Until then, we encourage you to consider this:  What sort of food are you working for?


Dean A.

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Food - Letters to the Prison

From the series - Letters to the Prison

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After many weeks in John chapter 5, we’re finally about to move on.  We lingered long over these verses because in them Jesus had so much to say about himself –and us.  Before we leave chapter 5 behind, let’s consider one last thing.  In bringing the Scriptures to testify about himself, Jesus says this:

  • 39 You search the Scriptures because you think that in them you have eternal life, and it is they that bear witness about me, 40 yet you refuse to come to me that you may have life.  -John 5:39-40

            

Jesus is clearly claiming not only that the Scriptures point to him, but that he is the very source of life.  The way to have life is by coming to Jesus.  So, we can find life in the Scriptures –if we follow where they lead… to Jesus.  This is why we study the Bible:  To know Jesus and to have the life that only he can provide.

            

To that end, we’re moving now into John 6.  Last week we observed that Jesus made some bold and profound claims about himself.  And we know that he always backs up what he says.  We’re about to see how.  John 6:1-13 records how Jesus feeds the “large crowd” who had followed him across the sea of Galilee to a mountain.  Here are some things to note about this “crowd:”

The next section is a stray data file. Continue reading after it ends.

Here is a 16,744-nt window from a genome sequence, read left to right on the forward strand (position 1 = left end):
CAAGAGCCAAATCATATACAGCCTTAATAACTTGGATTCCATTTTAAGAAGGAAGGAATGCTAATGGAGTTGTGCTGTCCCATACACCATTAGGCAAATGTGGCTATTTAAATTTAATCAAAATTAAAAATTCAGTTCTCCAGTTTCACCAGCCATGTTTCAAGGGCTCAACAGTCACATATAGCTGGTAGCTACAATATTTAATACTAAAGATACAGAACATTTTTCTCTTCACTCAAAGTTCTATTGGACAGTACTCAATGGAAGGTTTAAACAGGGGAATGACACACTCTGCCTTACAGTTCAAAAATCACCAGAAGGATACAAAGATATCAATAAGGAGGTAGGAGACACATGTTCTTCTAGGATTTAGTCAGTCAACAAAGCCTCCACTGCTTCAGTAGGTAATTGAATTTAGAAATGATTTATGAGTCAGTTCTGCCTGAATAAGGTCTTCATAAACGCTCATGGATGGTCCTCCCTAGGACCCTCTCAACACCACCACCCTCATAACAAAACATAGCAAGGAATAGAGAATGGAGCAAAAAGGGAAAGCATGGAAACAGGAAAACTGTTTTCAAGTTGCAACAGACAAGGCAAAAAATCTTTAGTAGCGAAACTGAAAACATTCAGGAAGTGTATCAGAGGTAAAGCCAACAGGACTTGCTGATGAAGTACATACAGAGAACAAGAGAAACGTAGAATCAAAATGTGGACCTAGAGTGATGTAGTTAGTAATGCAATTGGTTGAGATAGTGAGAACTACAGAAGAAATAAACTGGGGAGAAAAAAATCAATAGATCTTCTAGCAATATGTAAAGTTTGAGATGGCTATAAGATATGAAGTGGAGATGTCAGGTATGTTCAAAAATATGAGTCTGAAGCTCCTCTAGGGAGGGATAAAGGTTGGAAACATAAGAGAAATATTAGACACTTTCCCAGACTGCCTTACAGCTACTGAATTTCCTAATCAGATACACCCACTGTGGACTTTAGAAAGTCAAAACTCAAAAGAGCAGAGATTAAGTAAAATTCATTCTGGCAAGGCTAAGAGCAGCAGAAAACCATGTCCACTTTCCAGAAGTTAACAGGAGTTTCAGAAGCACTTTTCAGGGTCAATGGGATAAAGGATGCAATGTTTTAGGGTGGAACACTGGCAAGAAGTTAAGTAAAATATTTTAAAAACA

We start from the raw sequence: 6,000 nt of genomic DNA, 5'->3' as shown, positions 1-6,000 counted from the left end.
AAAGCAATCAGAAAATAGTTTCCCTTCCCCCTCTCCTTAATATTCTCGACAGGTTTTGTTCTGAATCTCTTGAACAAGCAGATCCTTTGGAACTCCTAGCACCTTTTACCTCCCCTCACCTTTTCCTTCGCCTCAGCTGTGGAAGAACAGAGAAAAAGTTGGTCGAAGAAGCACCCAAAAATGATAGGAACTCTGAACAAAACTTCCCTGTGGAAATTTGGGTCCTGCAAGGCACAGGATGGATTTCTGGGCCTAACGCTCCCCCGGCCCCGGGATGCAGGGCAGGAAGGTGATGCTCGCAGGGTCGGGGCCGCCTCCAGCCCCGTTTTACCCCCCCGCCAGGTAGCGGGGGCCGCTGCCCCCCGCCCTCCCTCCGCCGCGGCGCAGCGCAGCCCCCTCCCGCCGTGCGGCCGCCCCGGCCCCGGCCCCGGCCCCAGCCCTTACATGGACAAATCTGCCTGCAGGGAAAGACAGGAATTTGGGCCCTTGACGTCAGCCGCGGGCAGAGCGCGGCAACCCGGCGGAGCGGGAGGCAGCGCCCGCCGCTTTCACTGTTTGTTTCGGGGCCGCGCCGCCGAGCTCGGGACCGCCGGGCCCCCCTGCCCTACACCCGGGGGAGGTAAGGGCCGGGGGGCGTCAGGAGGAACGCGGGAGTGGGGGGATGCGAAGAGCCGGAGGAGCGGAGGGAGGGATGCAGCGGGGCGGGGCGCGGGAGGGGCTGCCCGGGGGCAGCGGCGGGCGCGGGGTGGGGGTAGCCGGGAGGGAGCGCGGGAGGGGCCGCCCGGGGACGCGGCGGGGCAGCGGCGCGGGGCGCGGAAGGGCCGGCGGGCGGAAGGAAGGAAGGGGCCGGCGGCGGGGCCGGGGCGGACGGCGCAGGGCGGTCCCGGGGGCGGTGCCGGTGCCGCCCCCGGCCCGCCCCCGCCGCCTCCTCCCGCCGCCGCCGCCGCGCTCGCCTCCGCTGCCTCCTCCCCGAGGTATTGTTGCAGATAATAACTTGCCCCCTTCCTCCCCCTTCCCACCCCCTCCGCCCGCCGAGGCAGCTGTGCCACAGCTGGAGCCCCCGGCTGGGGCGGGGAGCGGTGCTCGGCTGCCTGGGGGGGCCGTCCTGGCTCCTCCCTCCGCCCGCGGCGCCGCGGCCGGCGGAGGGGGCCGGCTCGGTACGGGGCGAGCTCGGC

• The crowd was following Jesus “because they saw the signs that he was doing on the sick” (John 6:2b).  This tells us a lot about their attitude towards Jesus and what they were expecting of him.  This attitude will become even clearer a bit later.  But for now, it’s enough to know that they were in it for what Jesus could do for them.  They were in it for the show.  And they were about to get one…
  • Anyway, the crowd consists of 5,000 men (John 6:10).  But that number doesn’t count the women and children who were likely there along with those men.  So, the total number of people fed by Jesus in this event might be more in the 20,000 range.
  • Feeding 20,000 people well enough to have “twelve baskets” of “leftovers” (John 6:12-23) requires a substantial amount of food.  How substantial?  Keeping in mind that it was clear from the “leftovers” that everyone ate their fill, here are some statistics from our more modern appetites:
  • The average man today might consume up to 8 slices of bread in a day.  So, 160,000 slices…  with 28 slices per loaf of bread = 5,714 loaves of bread to feed this crowd of people.  We could say that maybe the women and children wouldn’t eat quite so much.  So, we could adjust this (totally not scientific) estimate down to an even 5,000 loaves.  One estimate found online suggests that so many loaves might fit into one tractor-trailer truck… filling it about halfway.
  • As for the fish…  the average man might consume 3.9 oz. of fish with today’s modern appetites.  That translates into 4,875lbs. of fish to feed this crowd with enough to have “leftovers.”  Consider this statistic about transporting fish:
  • Straight, flat-bed trucks with beds measuring 18–26 feet are commonly used. A four-wheel drive, one-ton pickup truck equipped with a fifth-wheel hitch and a trailer equipped with live tanks may transport 5,000-6,000 lbs of fish.  - https://wkrec.ca.uky.edu/files/livehaulcatfish.pdf